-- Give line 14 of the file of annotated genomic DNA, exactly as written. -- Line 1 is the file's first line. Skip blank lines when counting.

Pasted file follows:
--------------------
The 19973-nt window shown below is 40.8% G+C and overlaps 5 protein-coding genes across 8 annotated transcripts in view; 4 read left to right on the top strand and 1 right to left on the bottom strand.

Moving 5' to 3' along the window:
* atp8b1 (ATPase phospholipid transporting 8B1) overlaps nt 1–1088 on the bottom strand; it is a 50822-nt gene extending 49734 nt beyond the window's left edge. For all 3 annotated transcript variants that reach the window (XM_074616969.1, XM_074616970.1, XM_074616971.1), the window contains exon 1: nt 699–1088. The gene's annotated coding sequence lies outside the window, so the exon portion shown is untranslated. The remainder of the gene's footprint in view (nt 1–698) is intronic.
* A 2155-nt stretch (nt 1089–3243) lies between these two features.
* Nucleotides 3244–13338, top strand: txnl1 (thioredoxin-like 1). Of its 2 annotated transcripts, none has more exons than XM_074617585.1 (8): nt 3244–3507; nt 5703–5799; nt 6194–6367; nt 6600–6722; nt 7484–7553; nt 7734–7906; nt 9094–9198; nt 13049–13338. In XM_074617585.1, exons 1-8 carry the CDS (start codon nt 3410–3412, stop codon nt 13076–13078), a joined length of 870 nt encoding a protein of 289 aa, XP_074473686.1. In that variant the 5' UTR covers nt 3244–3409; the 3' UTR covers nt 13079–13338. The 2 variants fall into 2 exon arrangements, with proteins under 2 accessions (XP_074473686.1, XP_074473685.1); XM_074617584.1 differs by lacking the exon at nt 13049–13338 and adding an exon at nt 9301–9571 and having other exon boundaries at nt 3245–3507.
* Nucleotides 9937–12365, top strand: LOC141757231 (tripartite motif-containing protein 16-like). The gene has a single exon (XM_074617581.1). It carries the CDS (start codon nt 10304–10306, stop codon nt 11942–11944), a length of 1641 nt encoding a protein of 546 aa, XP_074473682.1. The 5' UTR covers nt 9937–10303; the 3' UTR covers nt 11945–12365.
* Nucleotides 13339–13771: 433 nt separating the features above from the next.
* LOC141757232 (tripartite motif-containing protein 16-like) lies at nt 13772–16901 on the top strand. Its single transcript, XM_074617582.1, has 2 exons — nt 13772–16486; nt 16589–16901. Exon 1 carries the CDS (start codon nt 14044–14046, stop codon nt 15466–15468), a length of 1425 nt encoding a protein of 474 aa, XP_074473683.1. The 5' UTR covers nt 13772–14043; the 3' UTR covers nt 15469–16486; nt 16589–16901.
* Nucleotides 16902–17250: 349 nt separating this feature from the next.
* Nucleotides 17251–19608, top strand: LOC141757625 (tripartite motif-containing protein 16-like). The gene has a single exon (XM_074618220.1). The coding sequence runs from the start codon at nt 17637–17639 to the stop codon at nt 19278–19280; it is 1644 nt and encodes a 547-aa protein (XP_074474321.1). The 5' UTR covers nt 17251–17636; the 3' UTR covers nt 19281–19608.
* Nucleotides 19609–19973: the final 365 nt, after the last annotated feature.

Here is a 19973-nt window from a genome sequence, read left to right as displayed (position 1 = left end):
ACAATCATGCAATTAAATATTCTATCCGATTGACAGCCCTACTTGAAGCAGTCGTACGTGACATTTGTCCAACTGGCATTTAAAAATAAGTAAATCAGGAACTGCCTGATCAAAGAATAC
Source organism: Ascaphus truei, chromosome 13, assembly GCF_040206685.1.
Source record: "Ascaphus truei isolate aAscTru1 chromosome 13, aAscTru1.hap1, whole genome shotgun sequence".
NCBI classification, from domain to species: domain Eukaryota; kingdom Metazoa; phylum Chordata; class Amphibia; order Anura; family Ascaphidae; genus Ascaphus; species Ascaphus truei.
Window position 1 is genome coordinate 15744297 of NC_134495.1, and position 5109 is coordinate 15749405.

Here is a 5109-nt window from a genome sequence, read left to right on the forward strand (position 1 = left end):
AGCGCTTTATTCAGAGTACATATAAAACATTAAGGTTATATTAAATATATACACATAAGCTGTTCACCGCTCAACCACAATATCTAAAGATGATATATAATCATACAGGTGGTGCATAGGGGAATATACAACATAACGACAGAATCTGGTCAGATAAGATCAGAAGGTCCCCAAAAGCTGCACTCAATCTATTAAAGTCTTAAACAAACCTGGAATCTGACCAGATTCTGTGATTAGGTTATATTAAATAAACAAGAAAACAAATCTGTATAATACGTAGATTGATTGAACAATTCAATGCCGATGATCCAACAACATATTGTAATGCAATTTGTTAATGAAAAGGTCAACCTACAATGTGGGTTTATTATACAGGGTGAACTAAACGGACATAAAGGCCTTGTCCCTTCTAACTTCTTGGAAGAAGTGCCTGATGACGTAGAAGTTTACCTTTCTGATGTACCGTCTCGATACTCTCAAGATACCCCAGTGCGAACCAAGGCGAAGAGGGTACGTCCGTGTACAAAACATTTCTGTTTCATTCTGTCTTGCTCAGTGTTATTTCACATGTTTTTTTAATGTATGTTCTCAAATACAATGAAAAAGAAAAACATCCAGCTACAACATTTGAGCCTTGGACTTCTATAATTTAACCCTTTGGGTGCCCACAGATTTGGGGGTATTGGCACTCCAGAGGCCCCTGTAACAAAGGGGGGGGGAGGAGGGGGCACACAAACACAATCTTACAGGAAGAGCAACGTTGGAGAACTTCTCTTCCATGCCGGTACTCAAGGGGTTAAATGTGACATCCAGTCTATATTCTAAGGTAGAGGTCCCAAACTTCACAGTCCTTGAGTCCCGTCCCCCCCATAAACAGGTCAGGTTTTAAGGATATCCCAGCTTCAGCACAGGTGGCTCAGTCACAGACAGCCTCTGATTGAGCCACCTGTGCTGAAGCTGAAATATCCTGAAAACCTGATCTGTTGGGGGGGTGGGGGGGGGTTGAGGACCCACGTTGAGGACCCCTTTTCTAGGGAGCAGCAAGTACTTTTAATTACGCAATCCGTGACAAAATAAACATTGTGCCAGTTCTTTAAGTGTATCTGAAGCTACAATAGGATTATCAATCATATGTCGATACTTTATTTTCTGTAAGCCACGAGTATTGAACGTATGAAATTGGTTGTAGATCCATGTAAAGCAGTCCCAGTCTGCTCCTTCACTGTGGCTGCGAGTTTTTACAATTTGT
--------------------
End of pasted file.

Source organism: Ascaphus truei, chromosome 13, assembly GCF_040206685.1.